Feature

Ground Realities

April 2015
What earthmoving equipment models can cut operational costs, and by how much? CW has some answers.

Notwithstanding the change in government at the Centre, demand for earthmoving equipment appears to be stuck in a rut.

¨Demand for earthmoving equipment declined by 16 per cent in 2014,¨ opines Abhijit Gupta, Managing Director, Case India. The only silver lining he sees is that demand seems to have stopped falling in the past few months. So he is positive about the prospects in certain quarters of the economy. ¨Some green shoots representing demand are emerging in the roads sector and may grow fast given the recent Union Budget announcement to increase the outlay in the sector by Rs 14,000 crore to reach perhaps an all-time high of Rs 42,000 crore in a year,¨ he adds. ¨Rural road flagship schemes are posting better growth than urban schemes and promise to continue to do well with 158,000 km of new roads planned in rural areas in the ongoing five-year plan.¨

¨We are starting to see more enquiries for excavators and compactors, good enquiries from the road construction and coal mining sector,¨ says Dimitrov Krishnan, Vice President, Volvo Construction Equipment India. ¨But the change is still nothing to write home about from a total market growth perspective. Backhoe loaders account for the biggest chunk of the total market and continue to be sluggish.¨

Still, long-term business sentiment is positive. ¨Coal mining and road construction will fuel demand for earthmoving equipment in India,¨ says Deepak Garg, Director & CEO, Sany Heavy Industry India Pvt Ltd. ¨Demand for large (35-65 tonne) hydraulic excavators and haulage equipment (22-40 tonne payload capacity) will come from the coal sector.¨

No race within the segment
Backhoe loaders have held on to their top seller position in the earthmoving equipment segment and are driving sales for many players.

¨Backhoe loaders are our highest sellers, on the back of which Terex recorded 11 per cent growth in 2014 when overall industry volumes declined by over 20 per cent,¨ says Rajesh Shrivastava, General Manager-Marketing, Terex India.

¨Our flagship product, the versatile backhoe loader is our best selling product,¨ shares Amit Gossain, Executive Vice President-Sales, Marketing and Business Development, JCB India Ltd. ¨JCB also continues to focus on specialised machinery like tracked excavators, wheel loaders and compactors with the knowledge that as projects become more complex and time-bound, demand for these products will also grow.¨

Some vendors are focusing on expanding and strengthening their presence in the earthmoving segment. ¨Case is the market leader in the Indian compactor segment,¨ shares Gupta. ¨We have consolidated our dominant position in the backhoe loader segment. Our new skid steer loaders capable of working in confined areas are becoming popular.¨

In the earthmoving segment, Sany offers hydraulic excavators and motor graders in India. ¨Our excavators are popular across all infrastructure industries and our excavator range varies from 8 tonne to 48 tonne,¨ says Garg.

Cut operational costs
Across the market, users are demanding high performance at the lowest possible operational cost even if this means spending more at the outset.

¨Mining contractors look out for the cost per tonne of mined material, not only the capital cost of equipment,¨ says Krishnan. ¨They are willing to invest higher upfront in equipment if the operations are guaranteed to be more fuel-efficient and deliver lower total cost of ownership.¨ According to him, capital cost accounts for less than a fifth of total mining cost while about 50-60 per cent of operating cost is attributed to fuel. Volvo excavators are rated at the top in terms of fuel efficiency.

¨Our machines deliver excellent value for their price,¨ adds Shrivastava. ¨They are fuel savers and have the lowest servicing costs - every user is looking for operational economy.¨

¨Customers are increasingly demanding high and reliable performance at the lowest possible operating cost, which our machines can deliver thanks to being fitted with the fuel-efficient ecoMAX engine offering high torque at low rpm,¨ says Gossain. He explains that JCB´s backhoe loader can potentially save Rs 2.6 lakh per year over its competitors. Its tracked excavator JS 205LC can save Rs 1.3 lakh per year on fuel costs alone and the 430ZX Plus wheel loader can save Rs 2 lakh over three years. To help users remotely monitor the performance of machines, JCB recently introduced LiveLink, an innovative technology operating on the SOS principle: Service, Operation and Security.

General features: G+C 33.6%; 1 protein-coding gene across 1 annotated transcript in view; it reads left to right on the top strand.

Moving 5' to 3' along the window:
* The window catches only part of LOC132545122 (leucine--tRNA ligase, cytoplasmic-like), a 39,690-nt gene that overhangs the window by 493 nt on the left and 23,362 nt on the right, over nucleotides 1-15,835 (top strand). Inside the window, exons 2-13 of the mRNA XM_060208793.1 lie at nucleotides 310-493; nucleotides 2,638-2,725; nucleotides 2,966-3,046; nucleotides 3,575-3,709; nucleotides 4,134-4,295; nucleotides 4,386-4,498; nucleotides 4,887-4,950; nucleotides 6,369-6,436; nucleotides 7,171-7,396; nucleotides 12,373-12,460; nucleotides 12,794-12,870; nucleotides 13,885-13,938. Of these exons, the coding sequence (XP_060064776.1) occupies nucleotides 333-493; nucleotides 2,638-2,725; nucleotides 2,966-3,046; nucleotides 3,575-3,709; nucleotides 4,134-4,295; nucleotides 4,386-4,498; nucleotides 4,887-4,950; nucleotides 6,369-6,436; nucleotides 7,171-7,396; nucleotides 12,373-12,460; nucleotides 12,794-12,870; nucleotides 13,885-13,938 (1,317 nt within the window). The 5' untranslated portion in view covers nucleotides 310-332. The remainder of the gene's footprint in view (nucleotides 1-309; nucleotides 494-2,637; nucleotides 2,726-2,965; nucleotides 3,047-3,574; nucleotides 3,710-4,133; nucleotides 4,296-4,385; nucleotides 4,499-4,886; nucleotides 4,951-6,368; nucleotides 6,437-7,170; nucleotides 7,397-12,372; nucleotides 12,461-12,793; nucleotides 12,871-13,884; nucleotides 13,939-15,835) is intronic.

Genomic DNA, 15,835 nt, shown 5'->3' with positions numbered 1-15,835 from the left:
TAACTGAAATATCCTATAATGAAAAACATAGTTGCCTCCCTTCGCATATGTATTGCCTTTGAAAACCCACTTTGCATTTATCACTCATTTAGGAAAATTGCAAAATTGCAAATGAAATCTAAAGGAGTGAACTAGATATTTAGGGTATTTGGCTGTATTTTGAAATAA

¨Our machines feature the dynamic optimisation intelligent matching control system and multifunction mode selection, each of which helps cut fuel consumption by 5-10 per cent and boost productivity by that much too,¨ says Garg. Increasing operational cost consciousness is compelling brands to come out with more efficient machines and models tailored for certain sectors.

¨Our recently launched EX series of backhoe loaders powered by 76, 86 and 96 HP FIAT engines (FPT Industrial) features an air after-cooler system that increases the density of intake air, improving productivity by 5 per cent and cutting fuel consumption by up to 13 per cent, or 3.97 l/h in excavation work, which translates into average savings of Rs 50,000 per year vis-a-vis competing products,¨ says Gupta. And, according to Garg, Sany has recently launched hydraulic excavators especially for the mining sector, models SY380LC-9H and SY480LC-9H featuring large bucket sizes - 1.44-2.1 cu m bucket and 2.5-2.9 cu m bucket, respectively.

From vanilla to feature-laden models What do buyers look for?
¨We decide on the size of the equipment depending on project requirements and availability of associated equipment,¨ says G Boopathi, Manager-Civil, Technology Competency Centre, Heavy Civil Infrastructure IC, Larsen & Toubro Ltd. ¨Larger excavators necessitate larger trailers and trucks for transportation. If these aren´t available, a larger excavator would lie idle for long, which would reduce the return on investment. On the other hand, too small an excavator could limit potential applications like dig depth and digging power.¨

¨Also, the equipment´s depth of cut, height of dump and versatility to work in various types of soils must match associated equipment. Its weight, engine make and capacity, past performance and previous maintenance history indicate its durability and cost-efficiency. Good service, readily available spares and easy troubleshooting are other essentials,¨ according to Boopathi.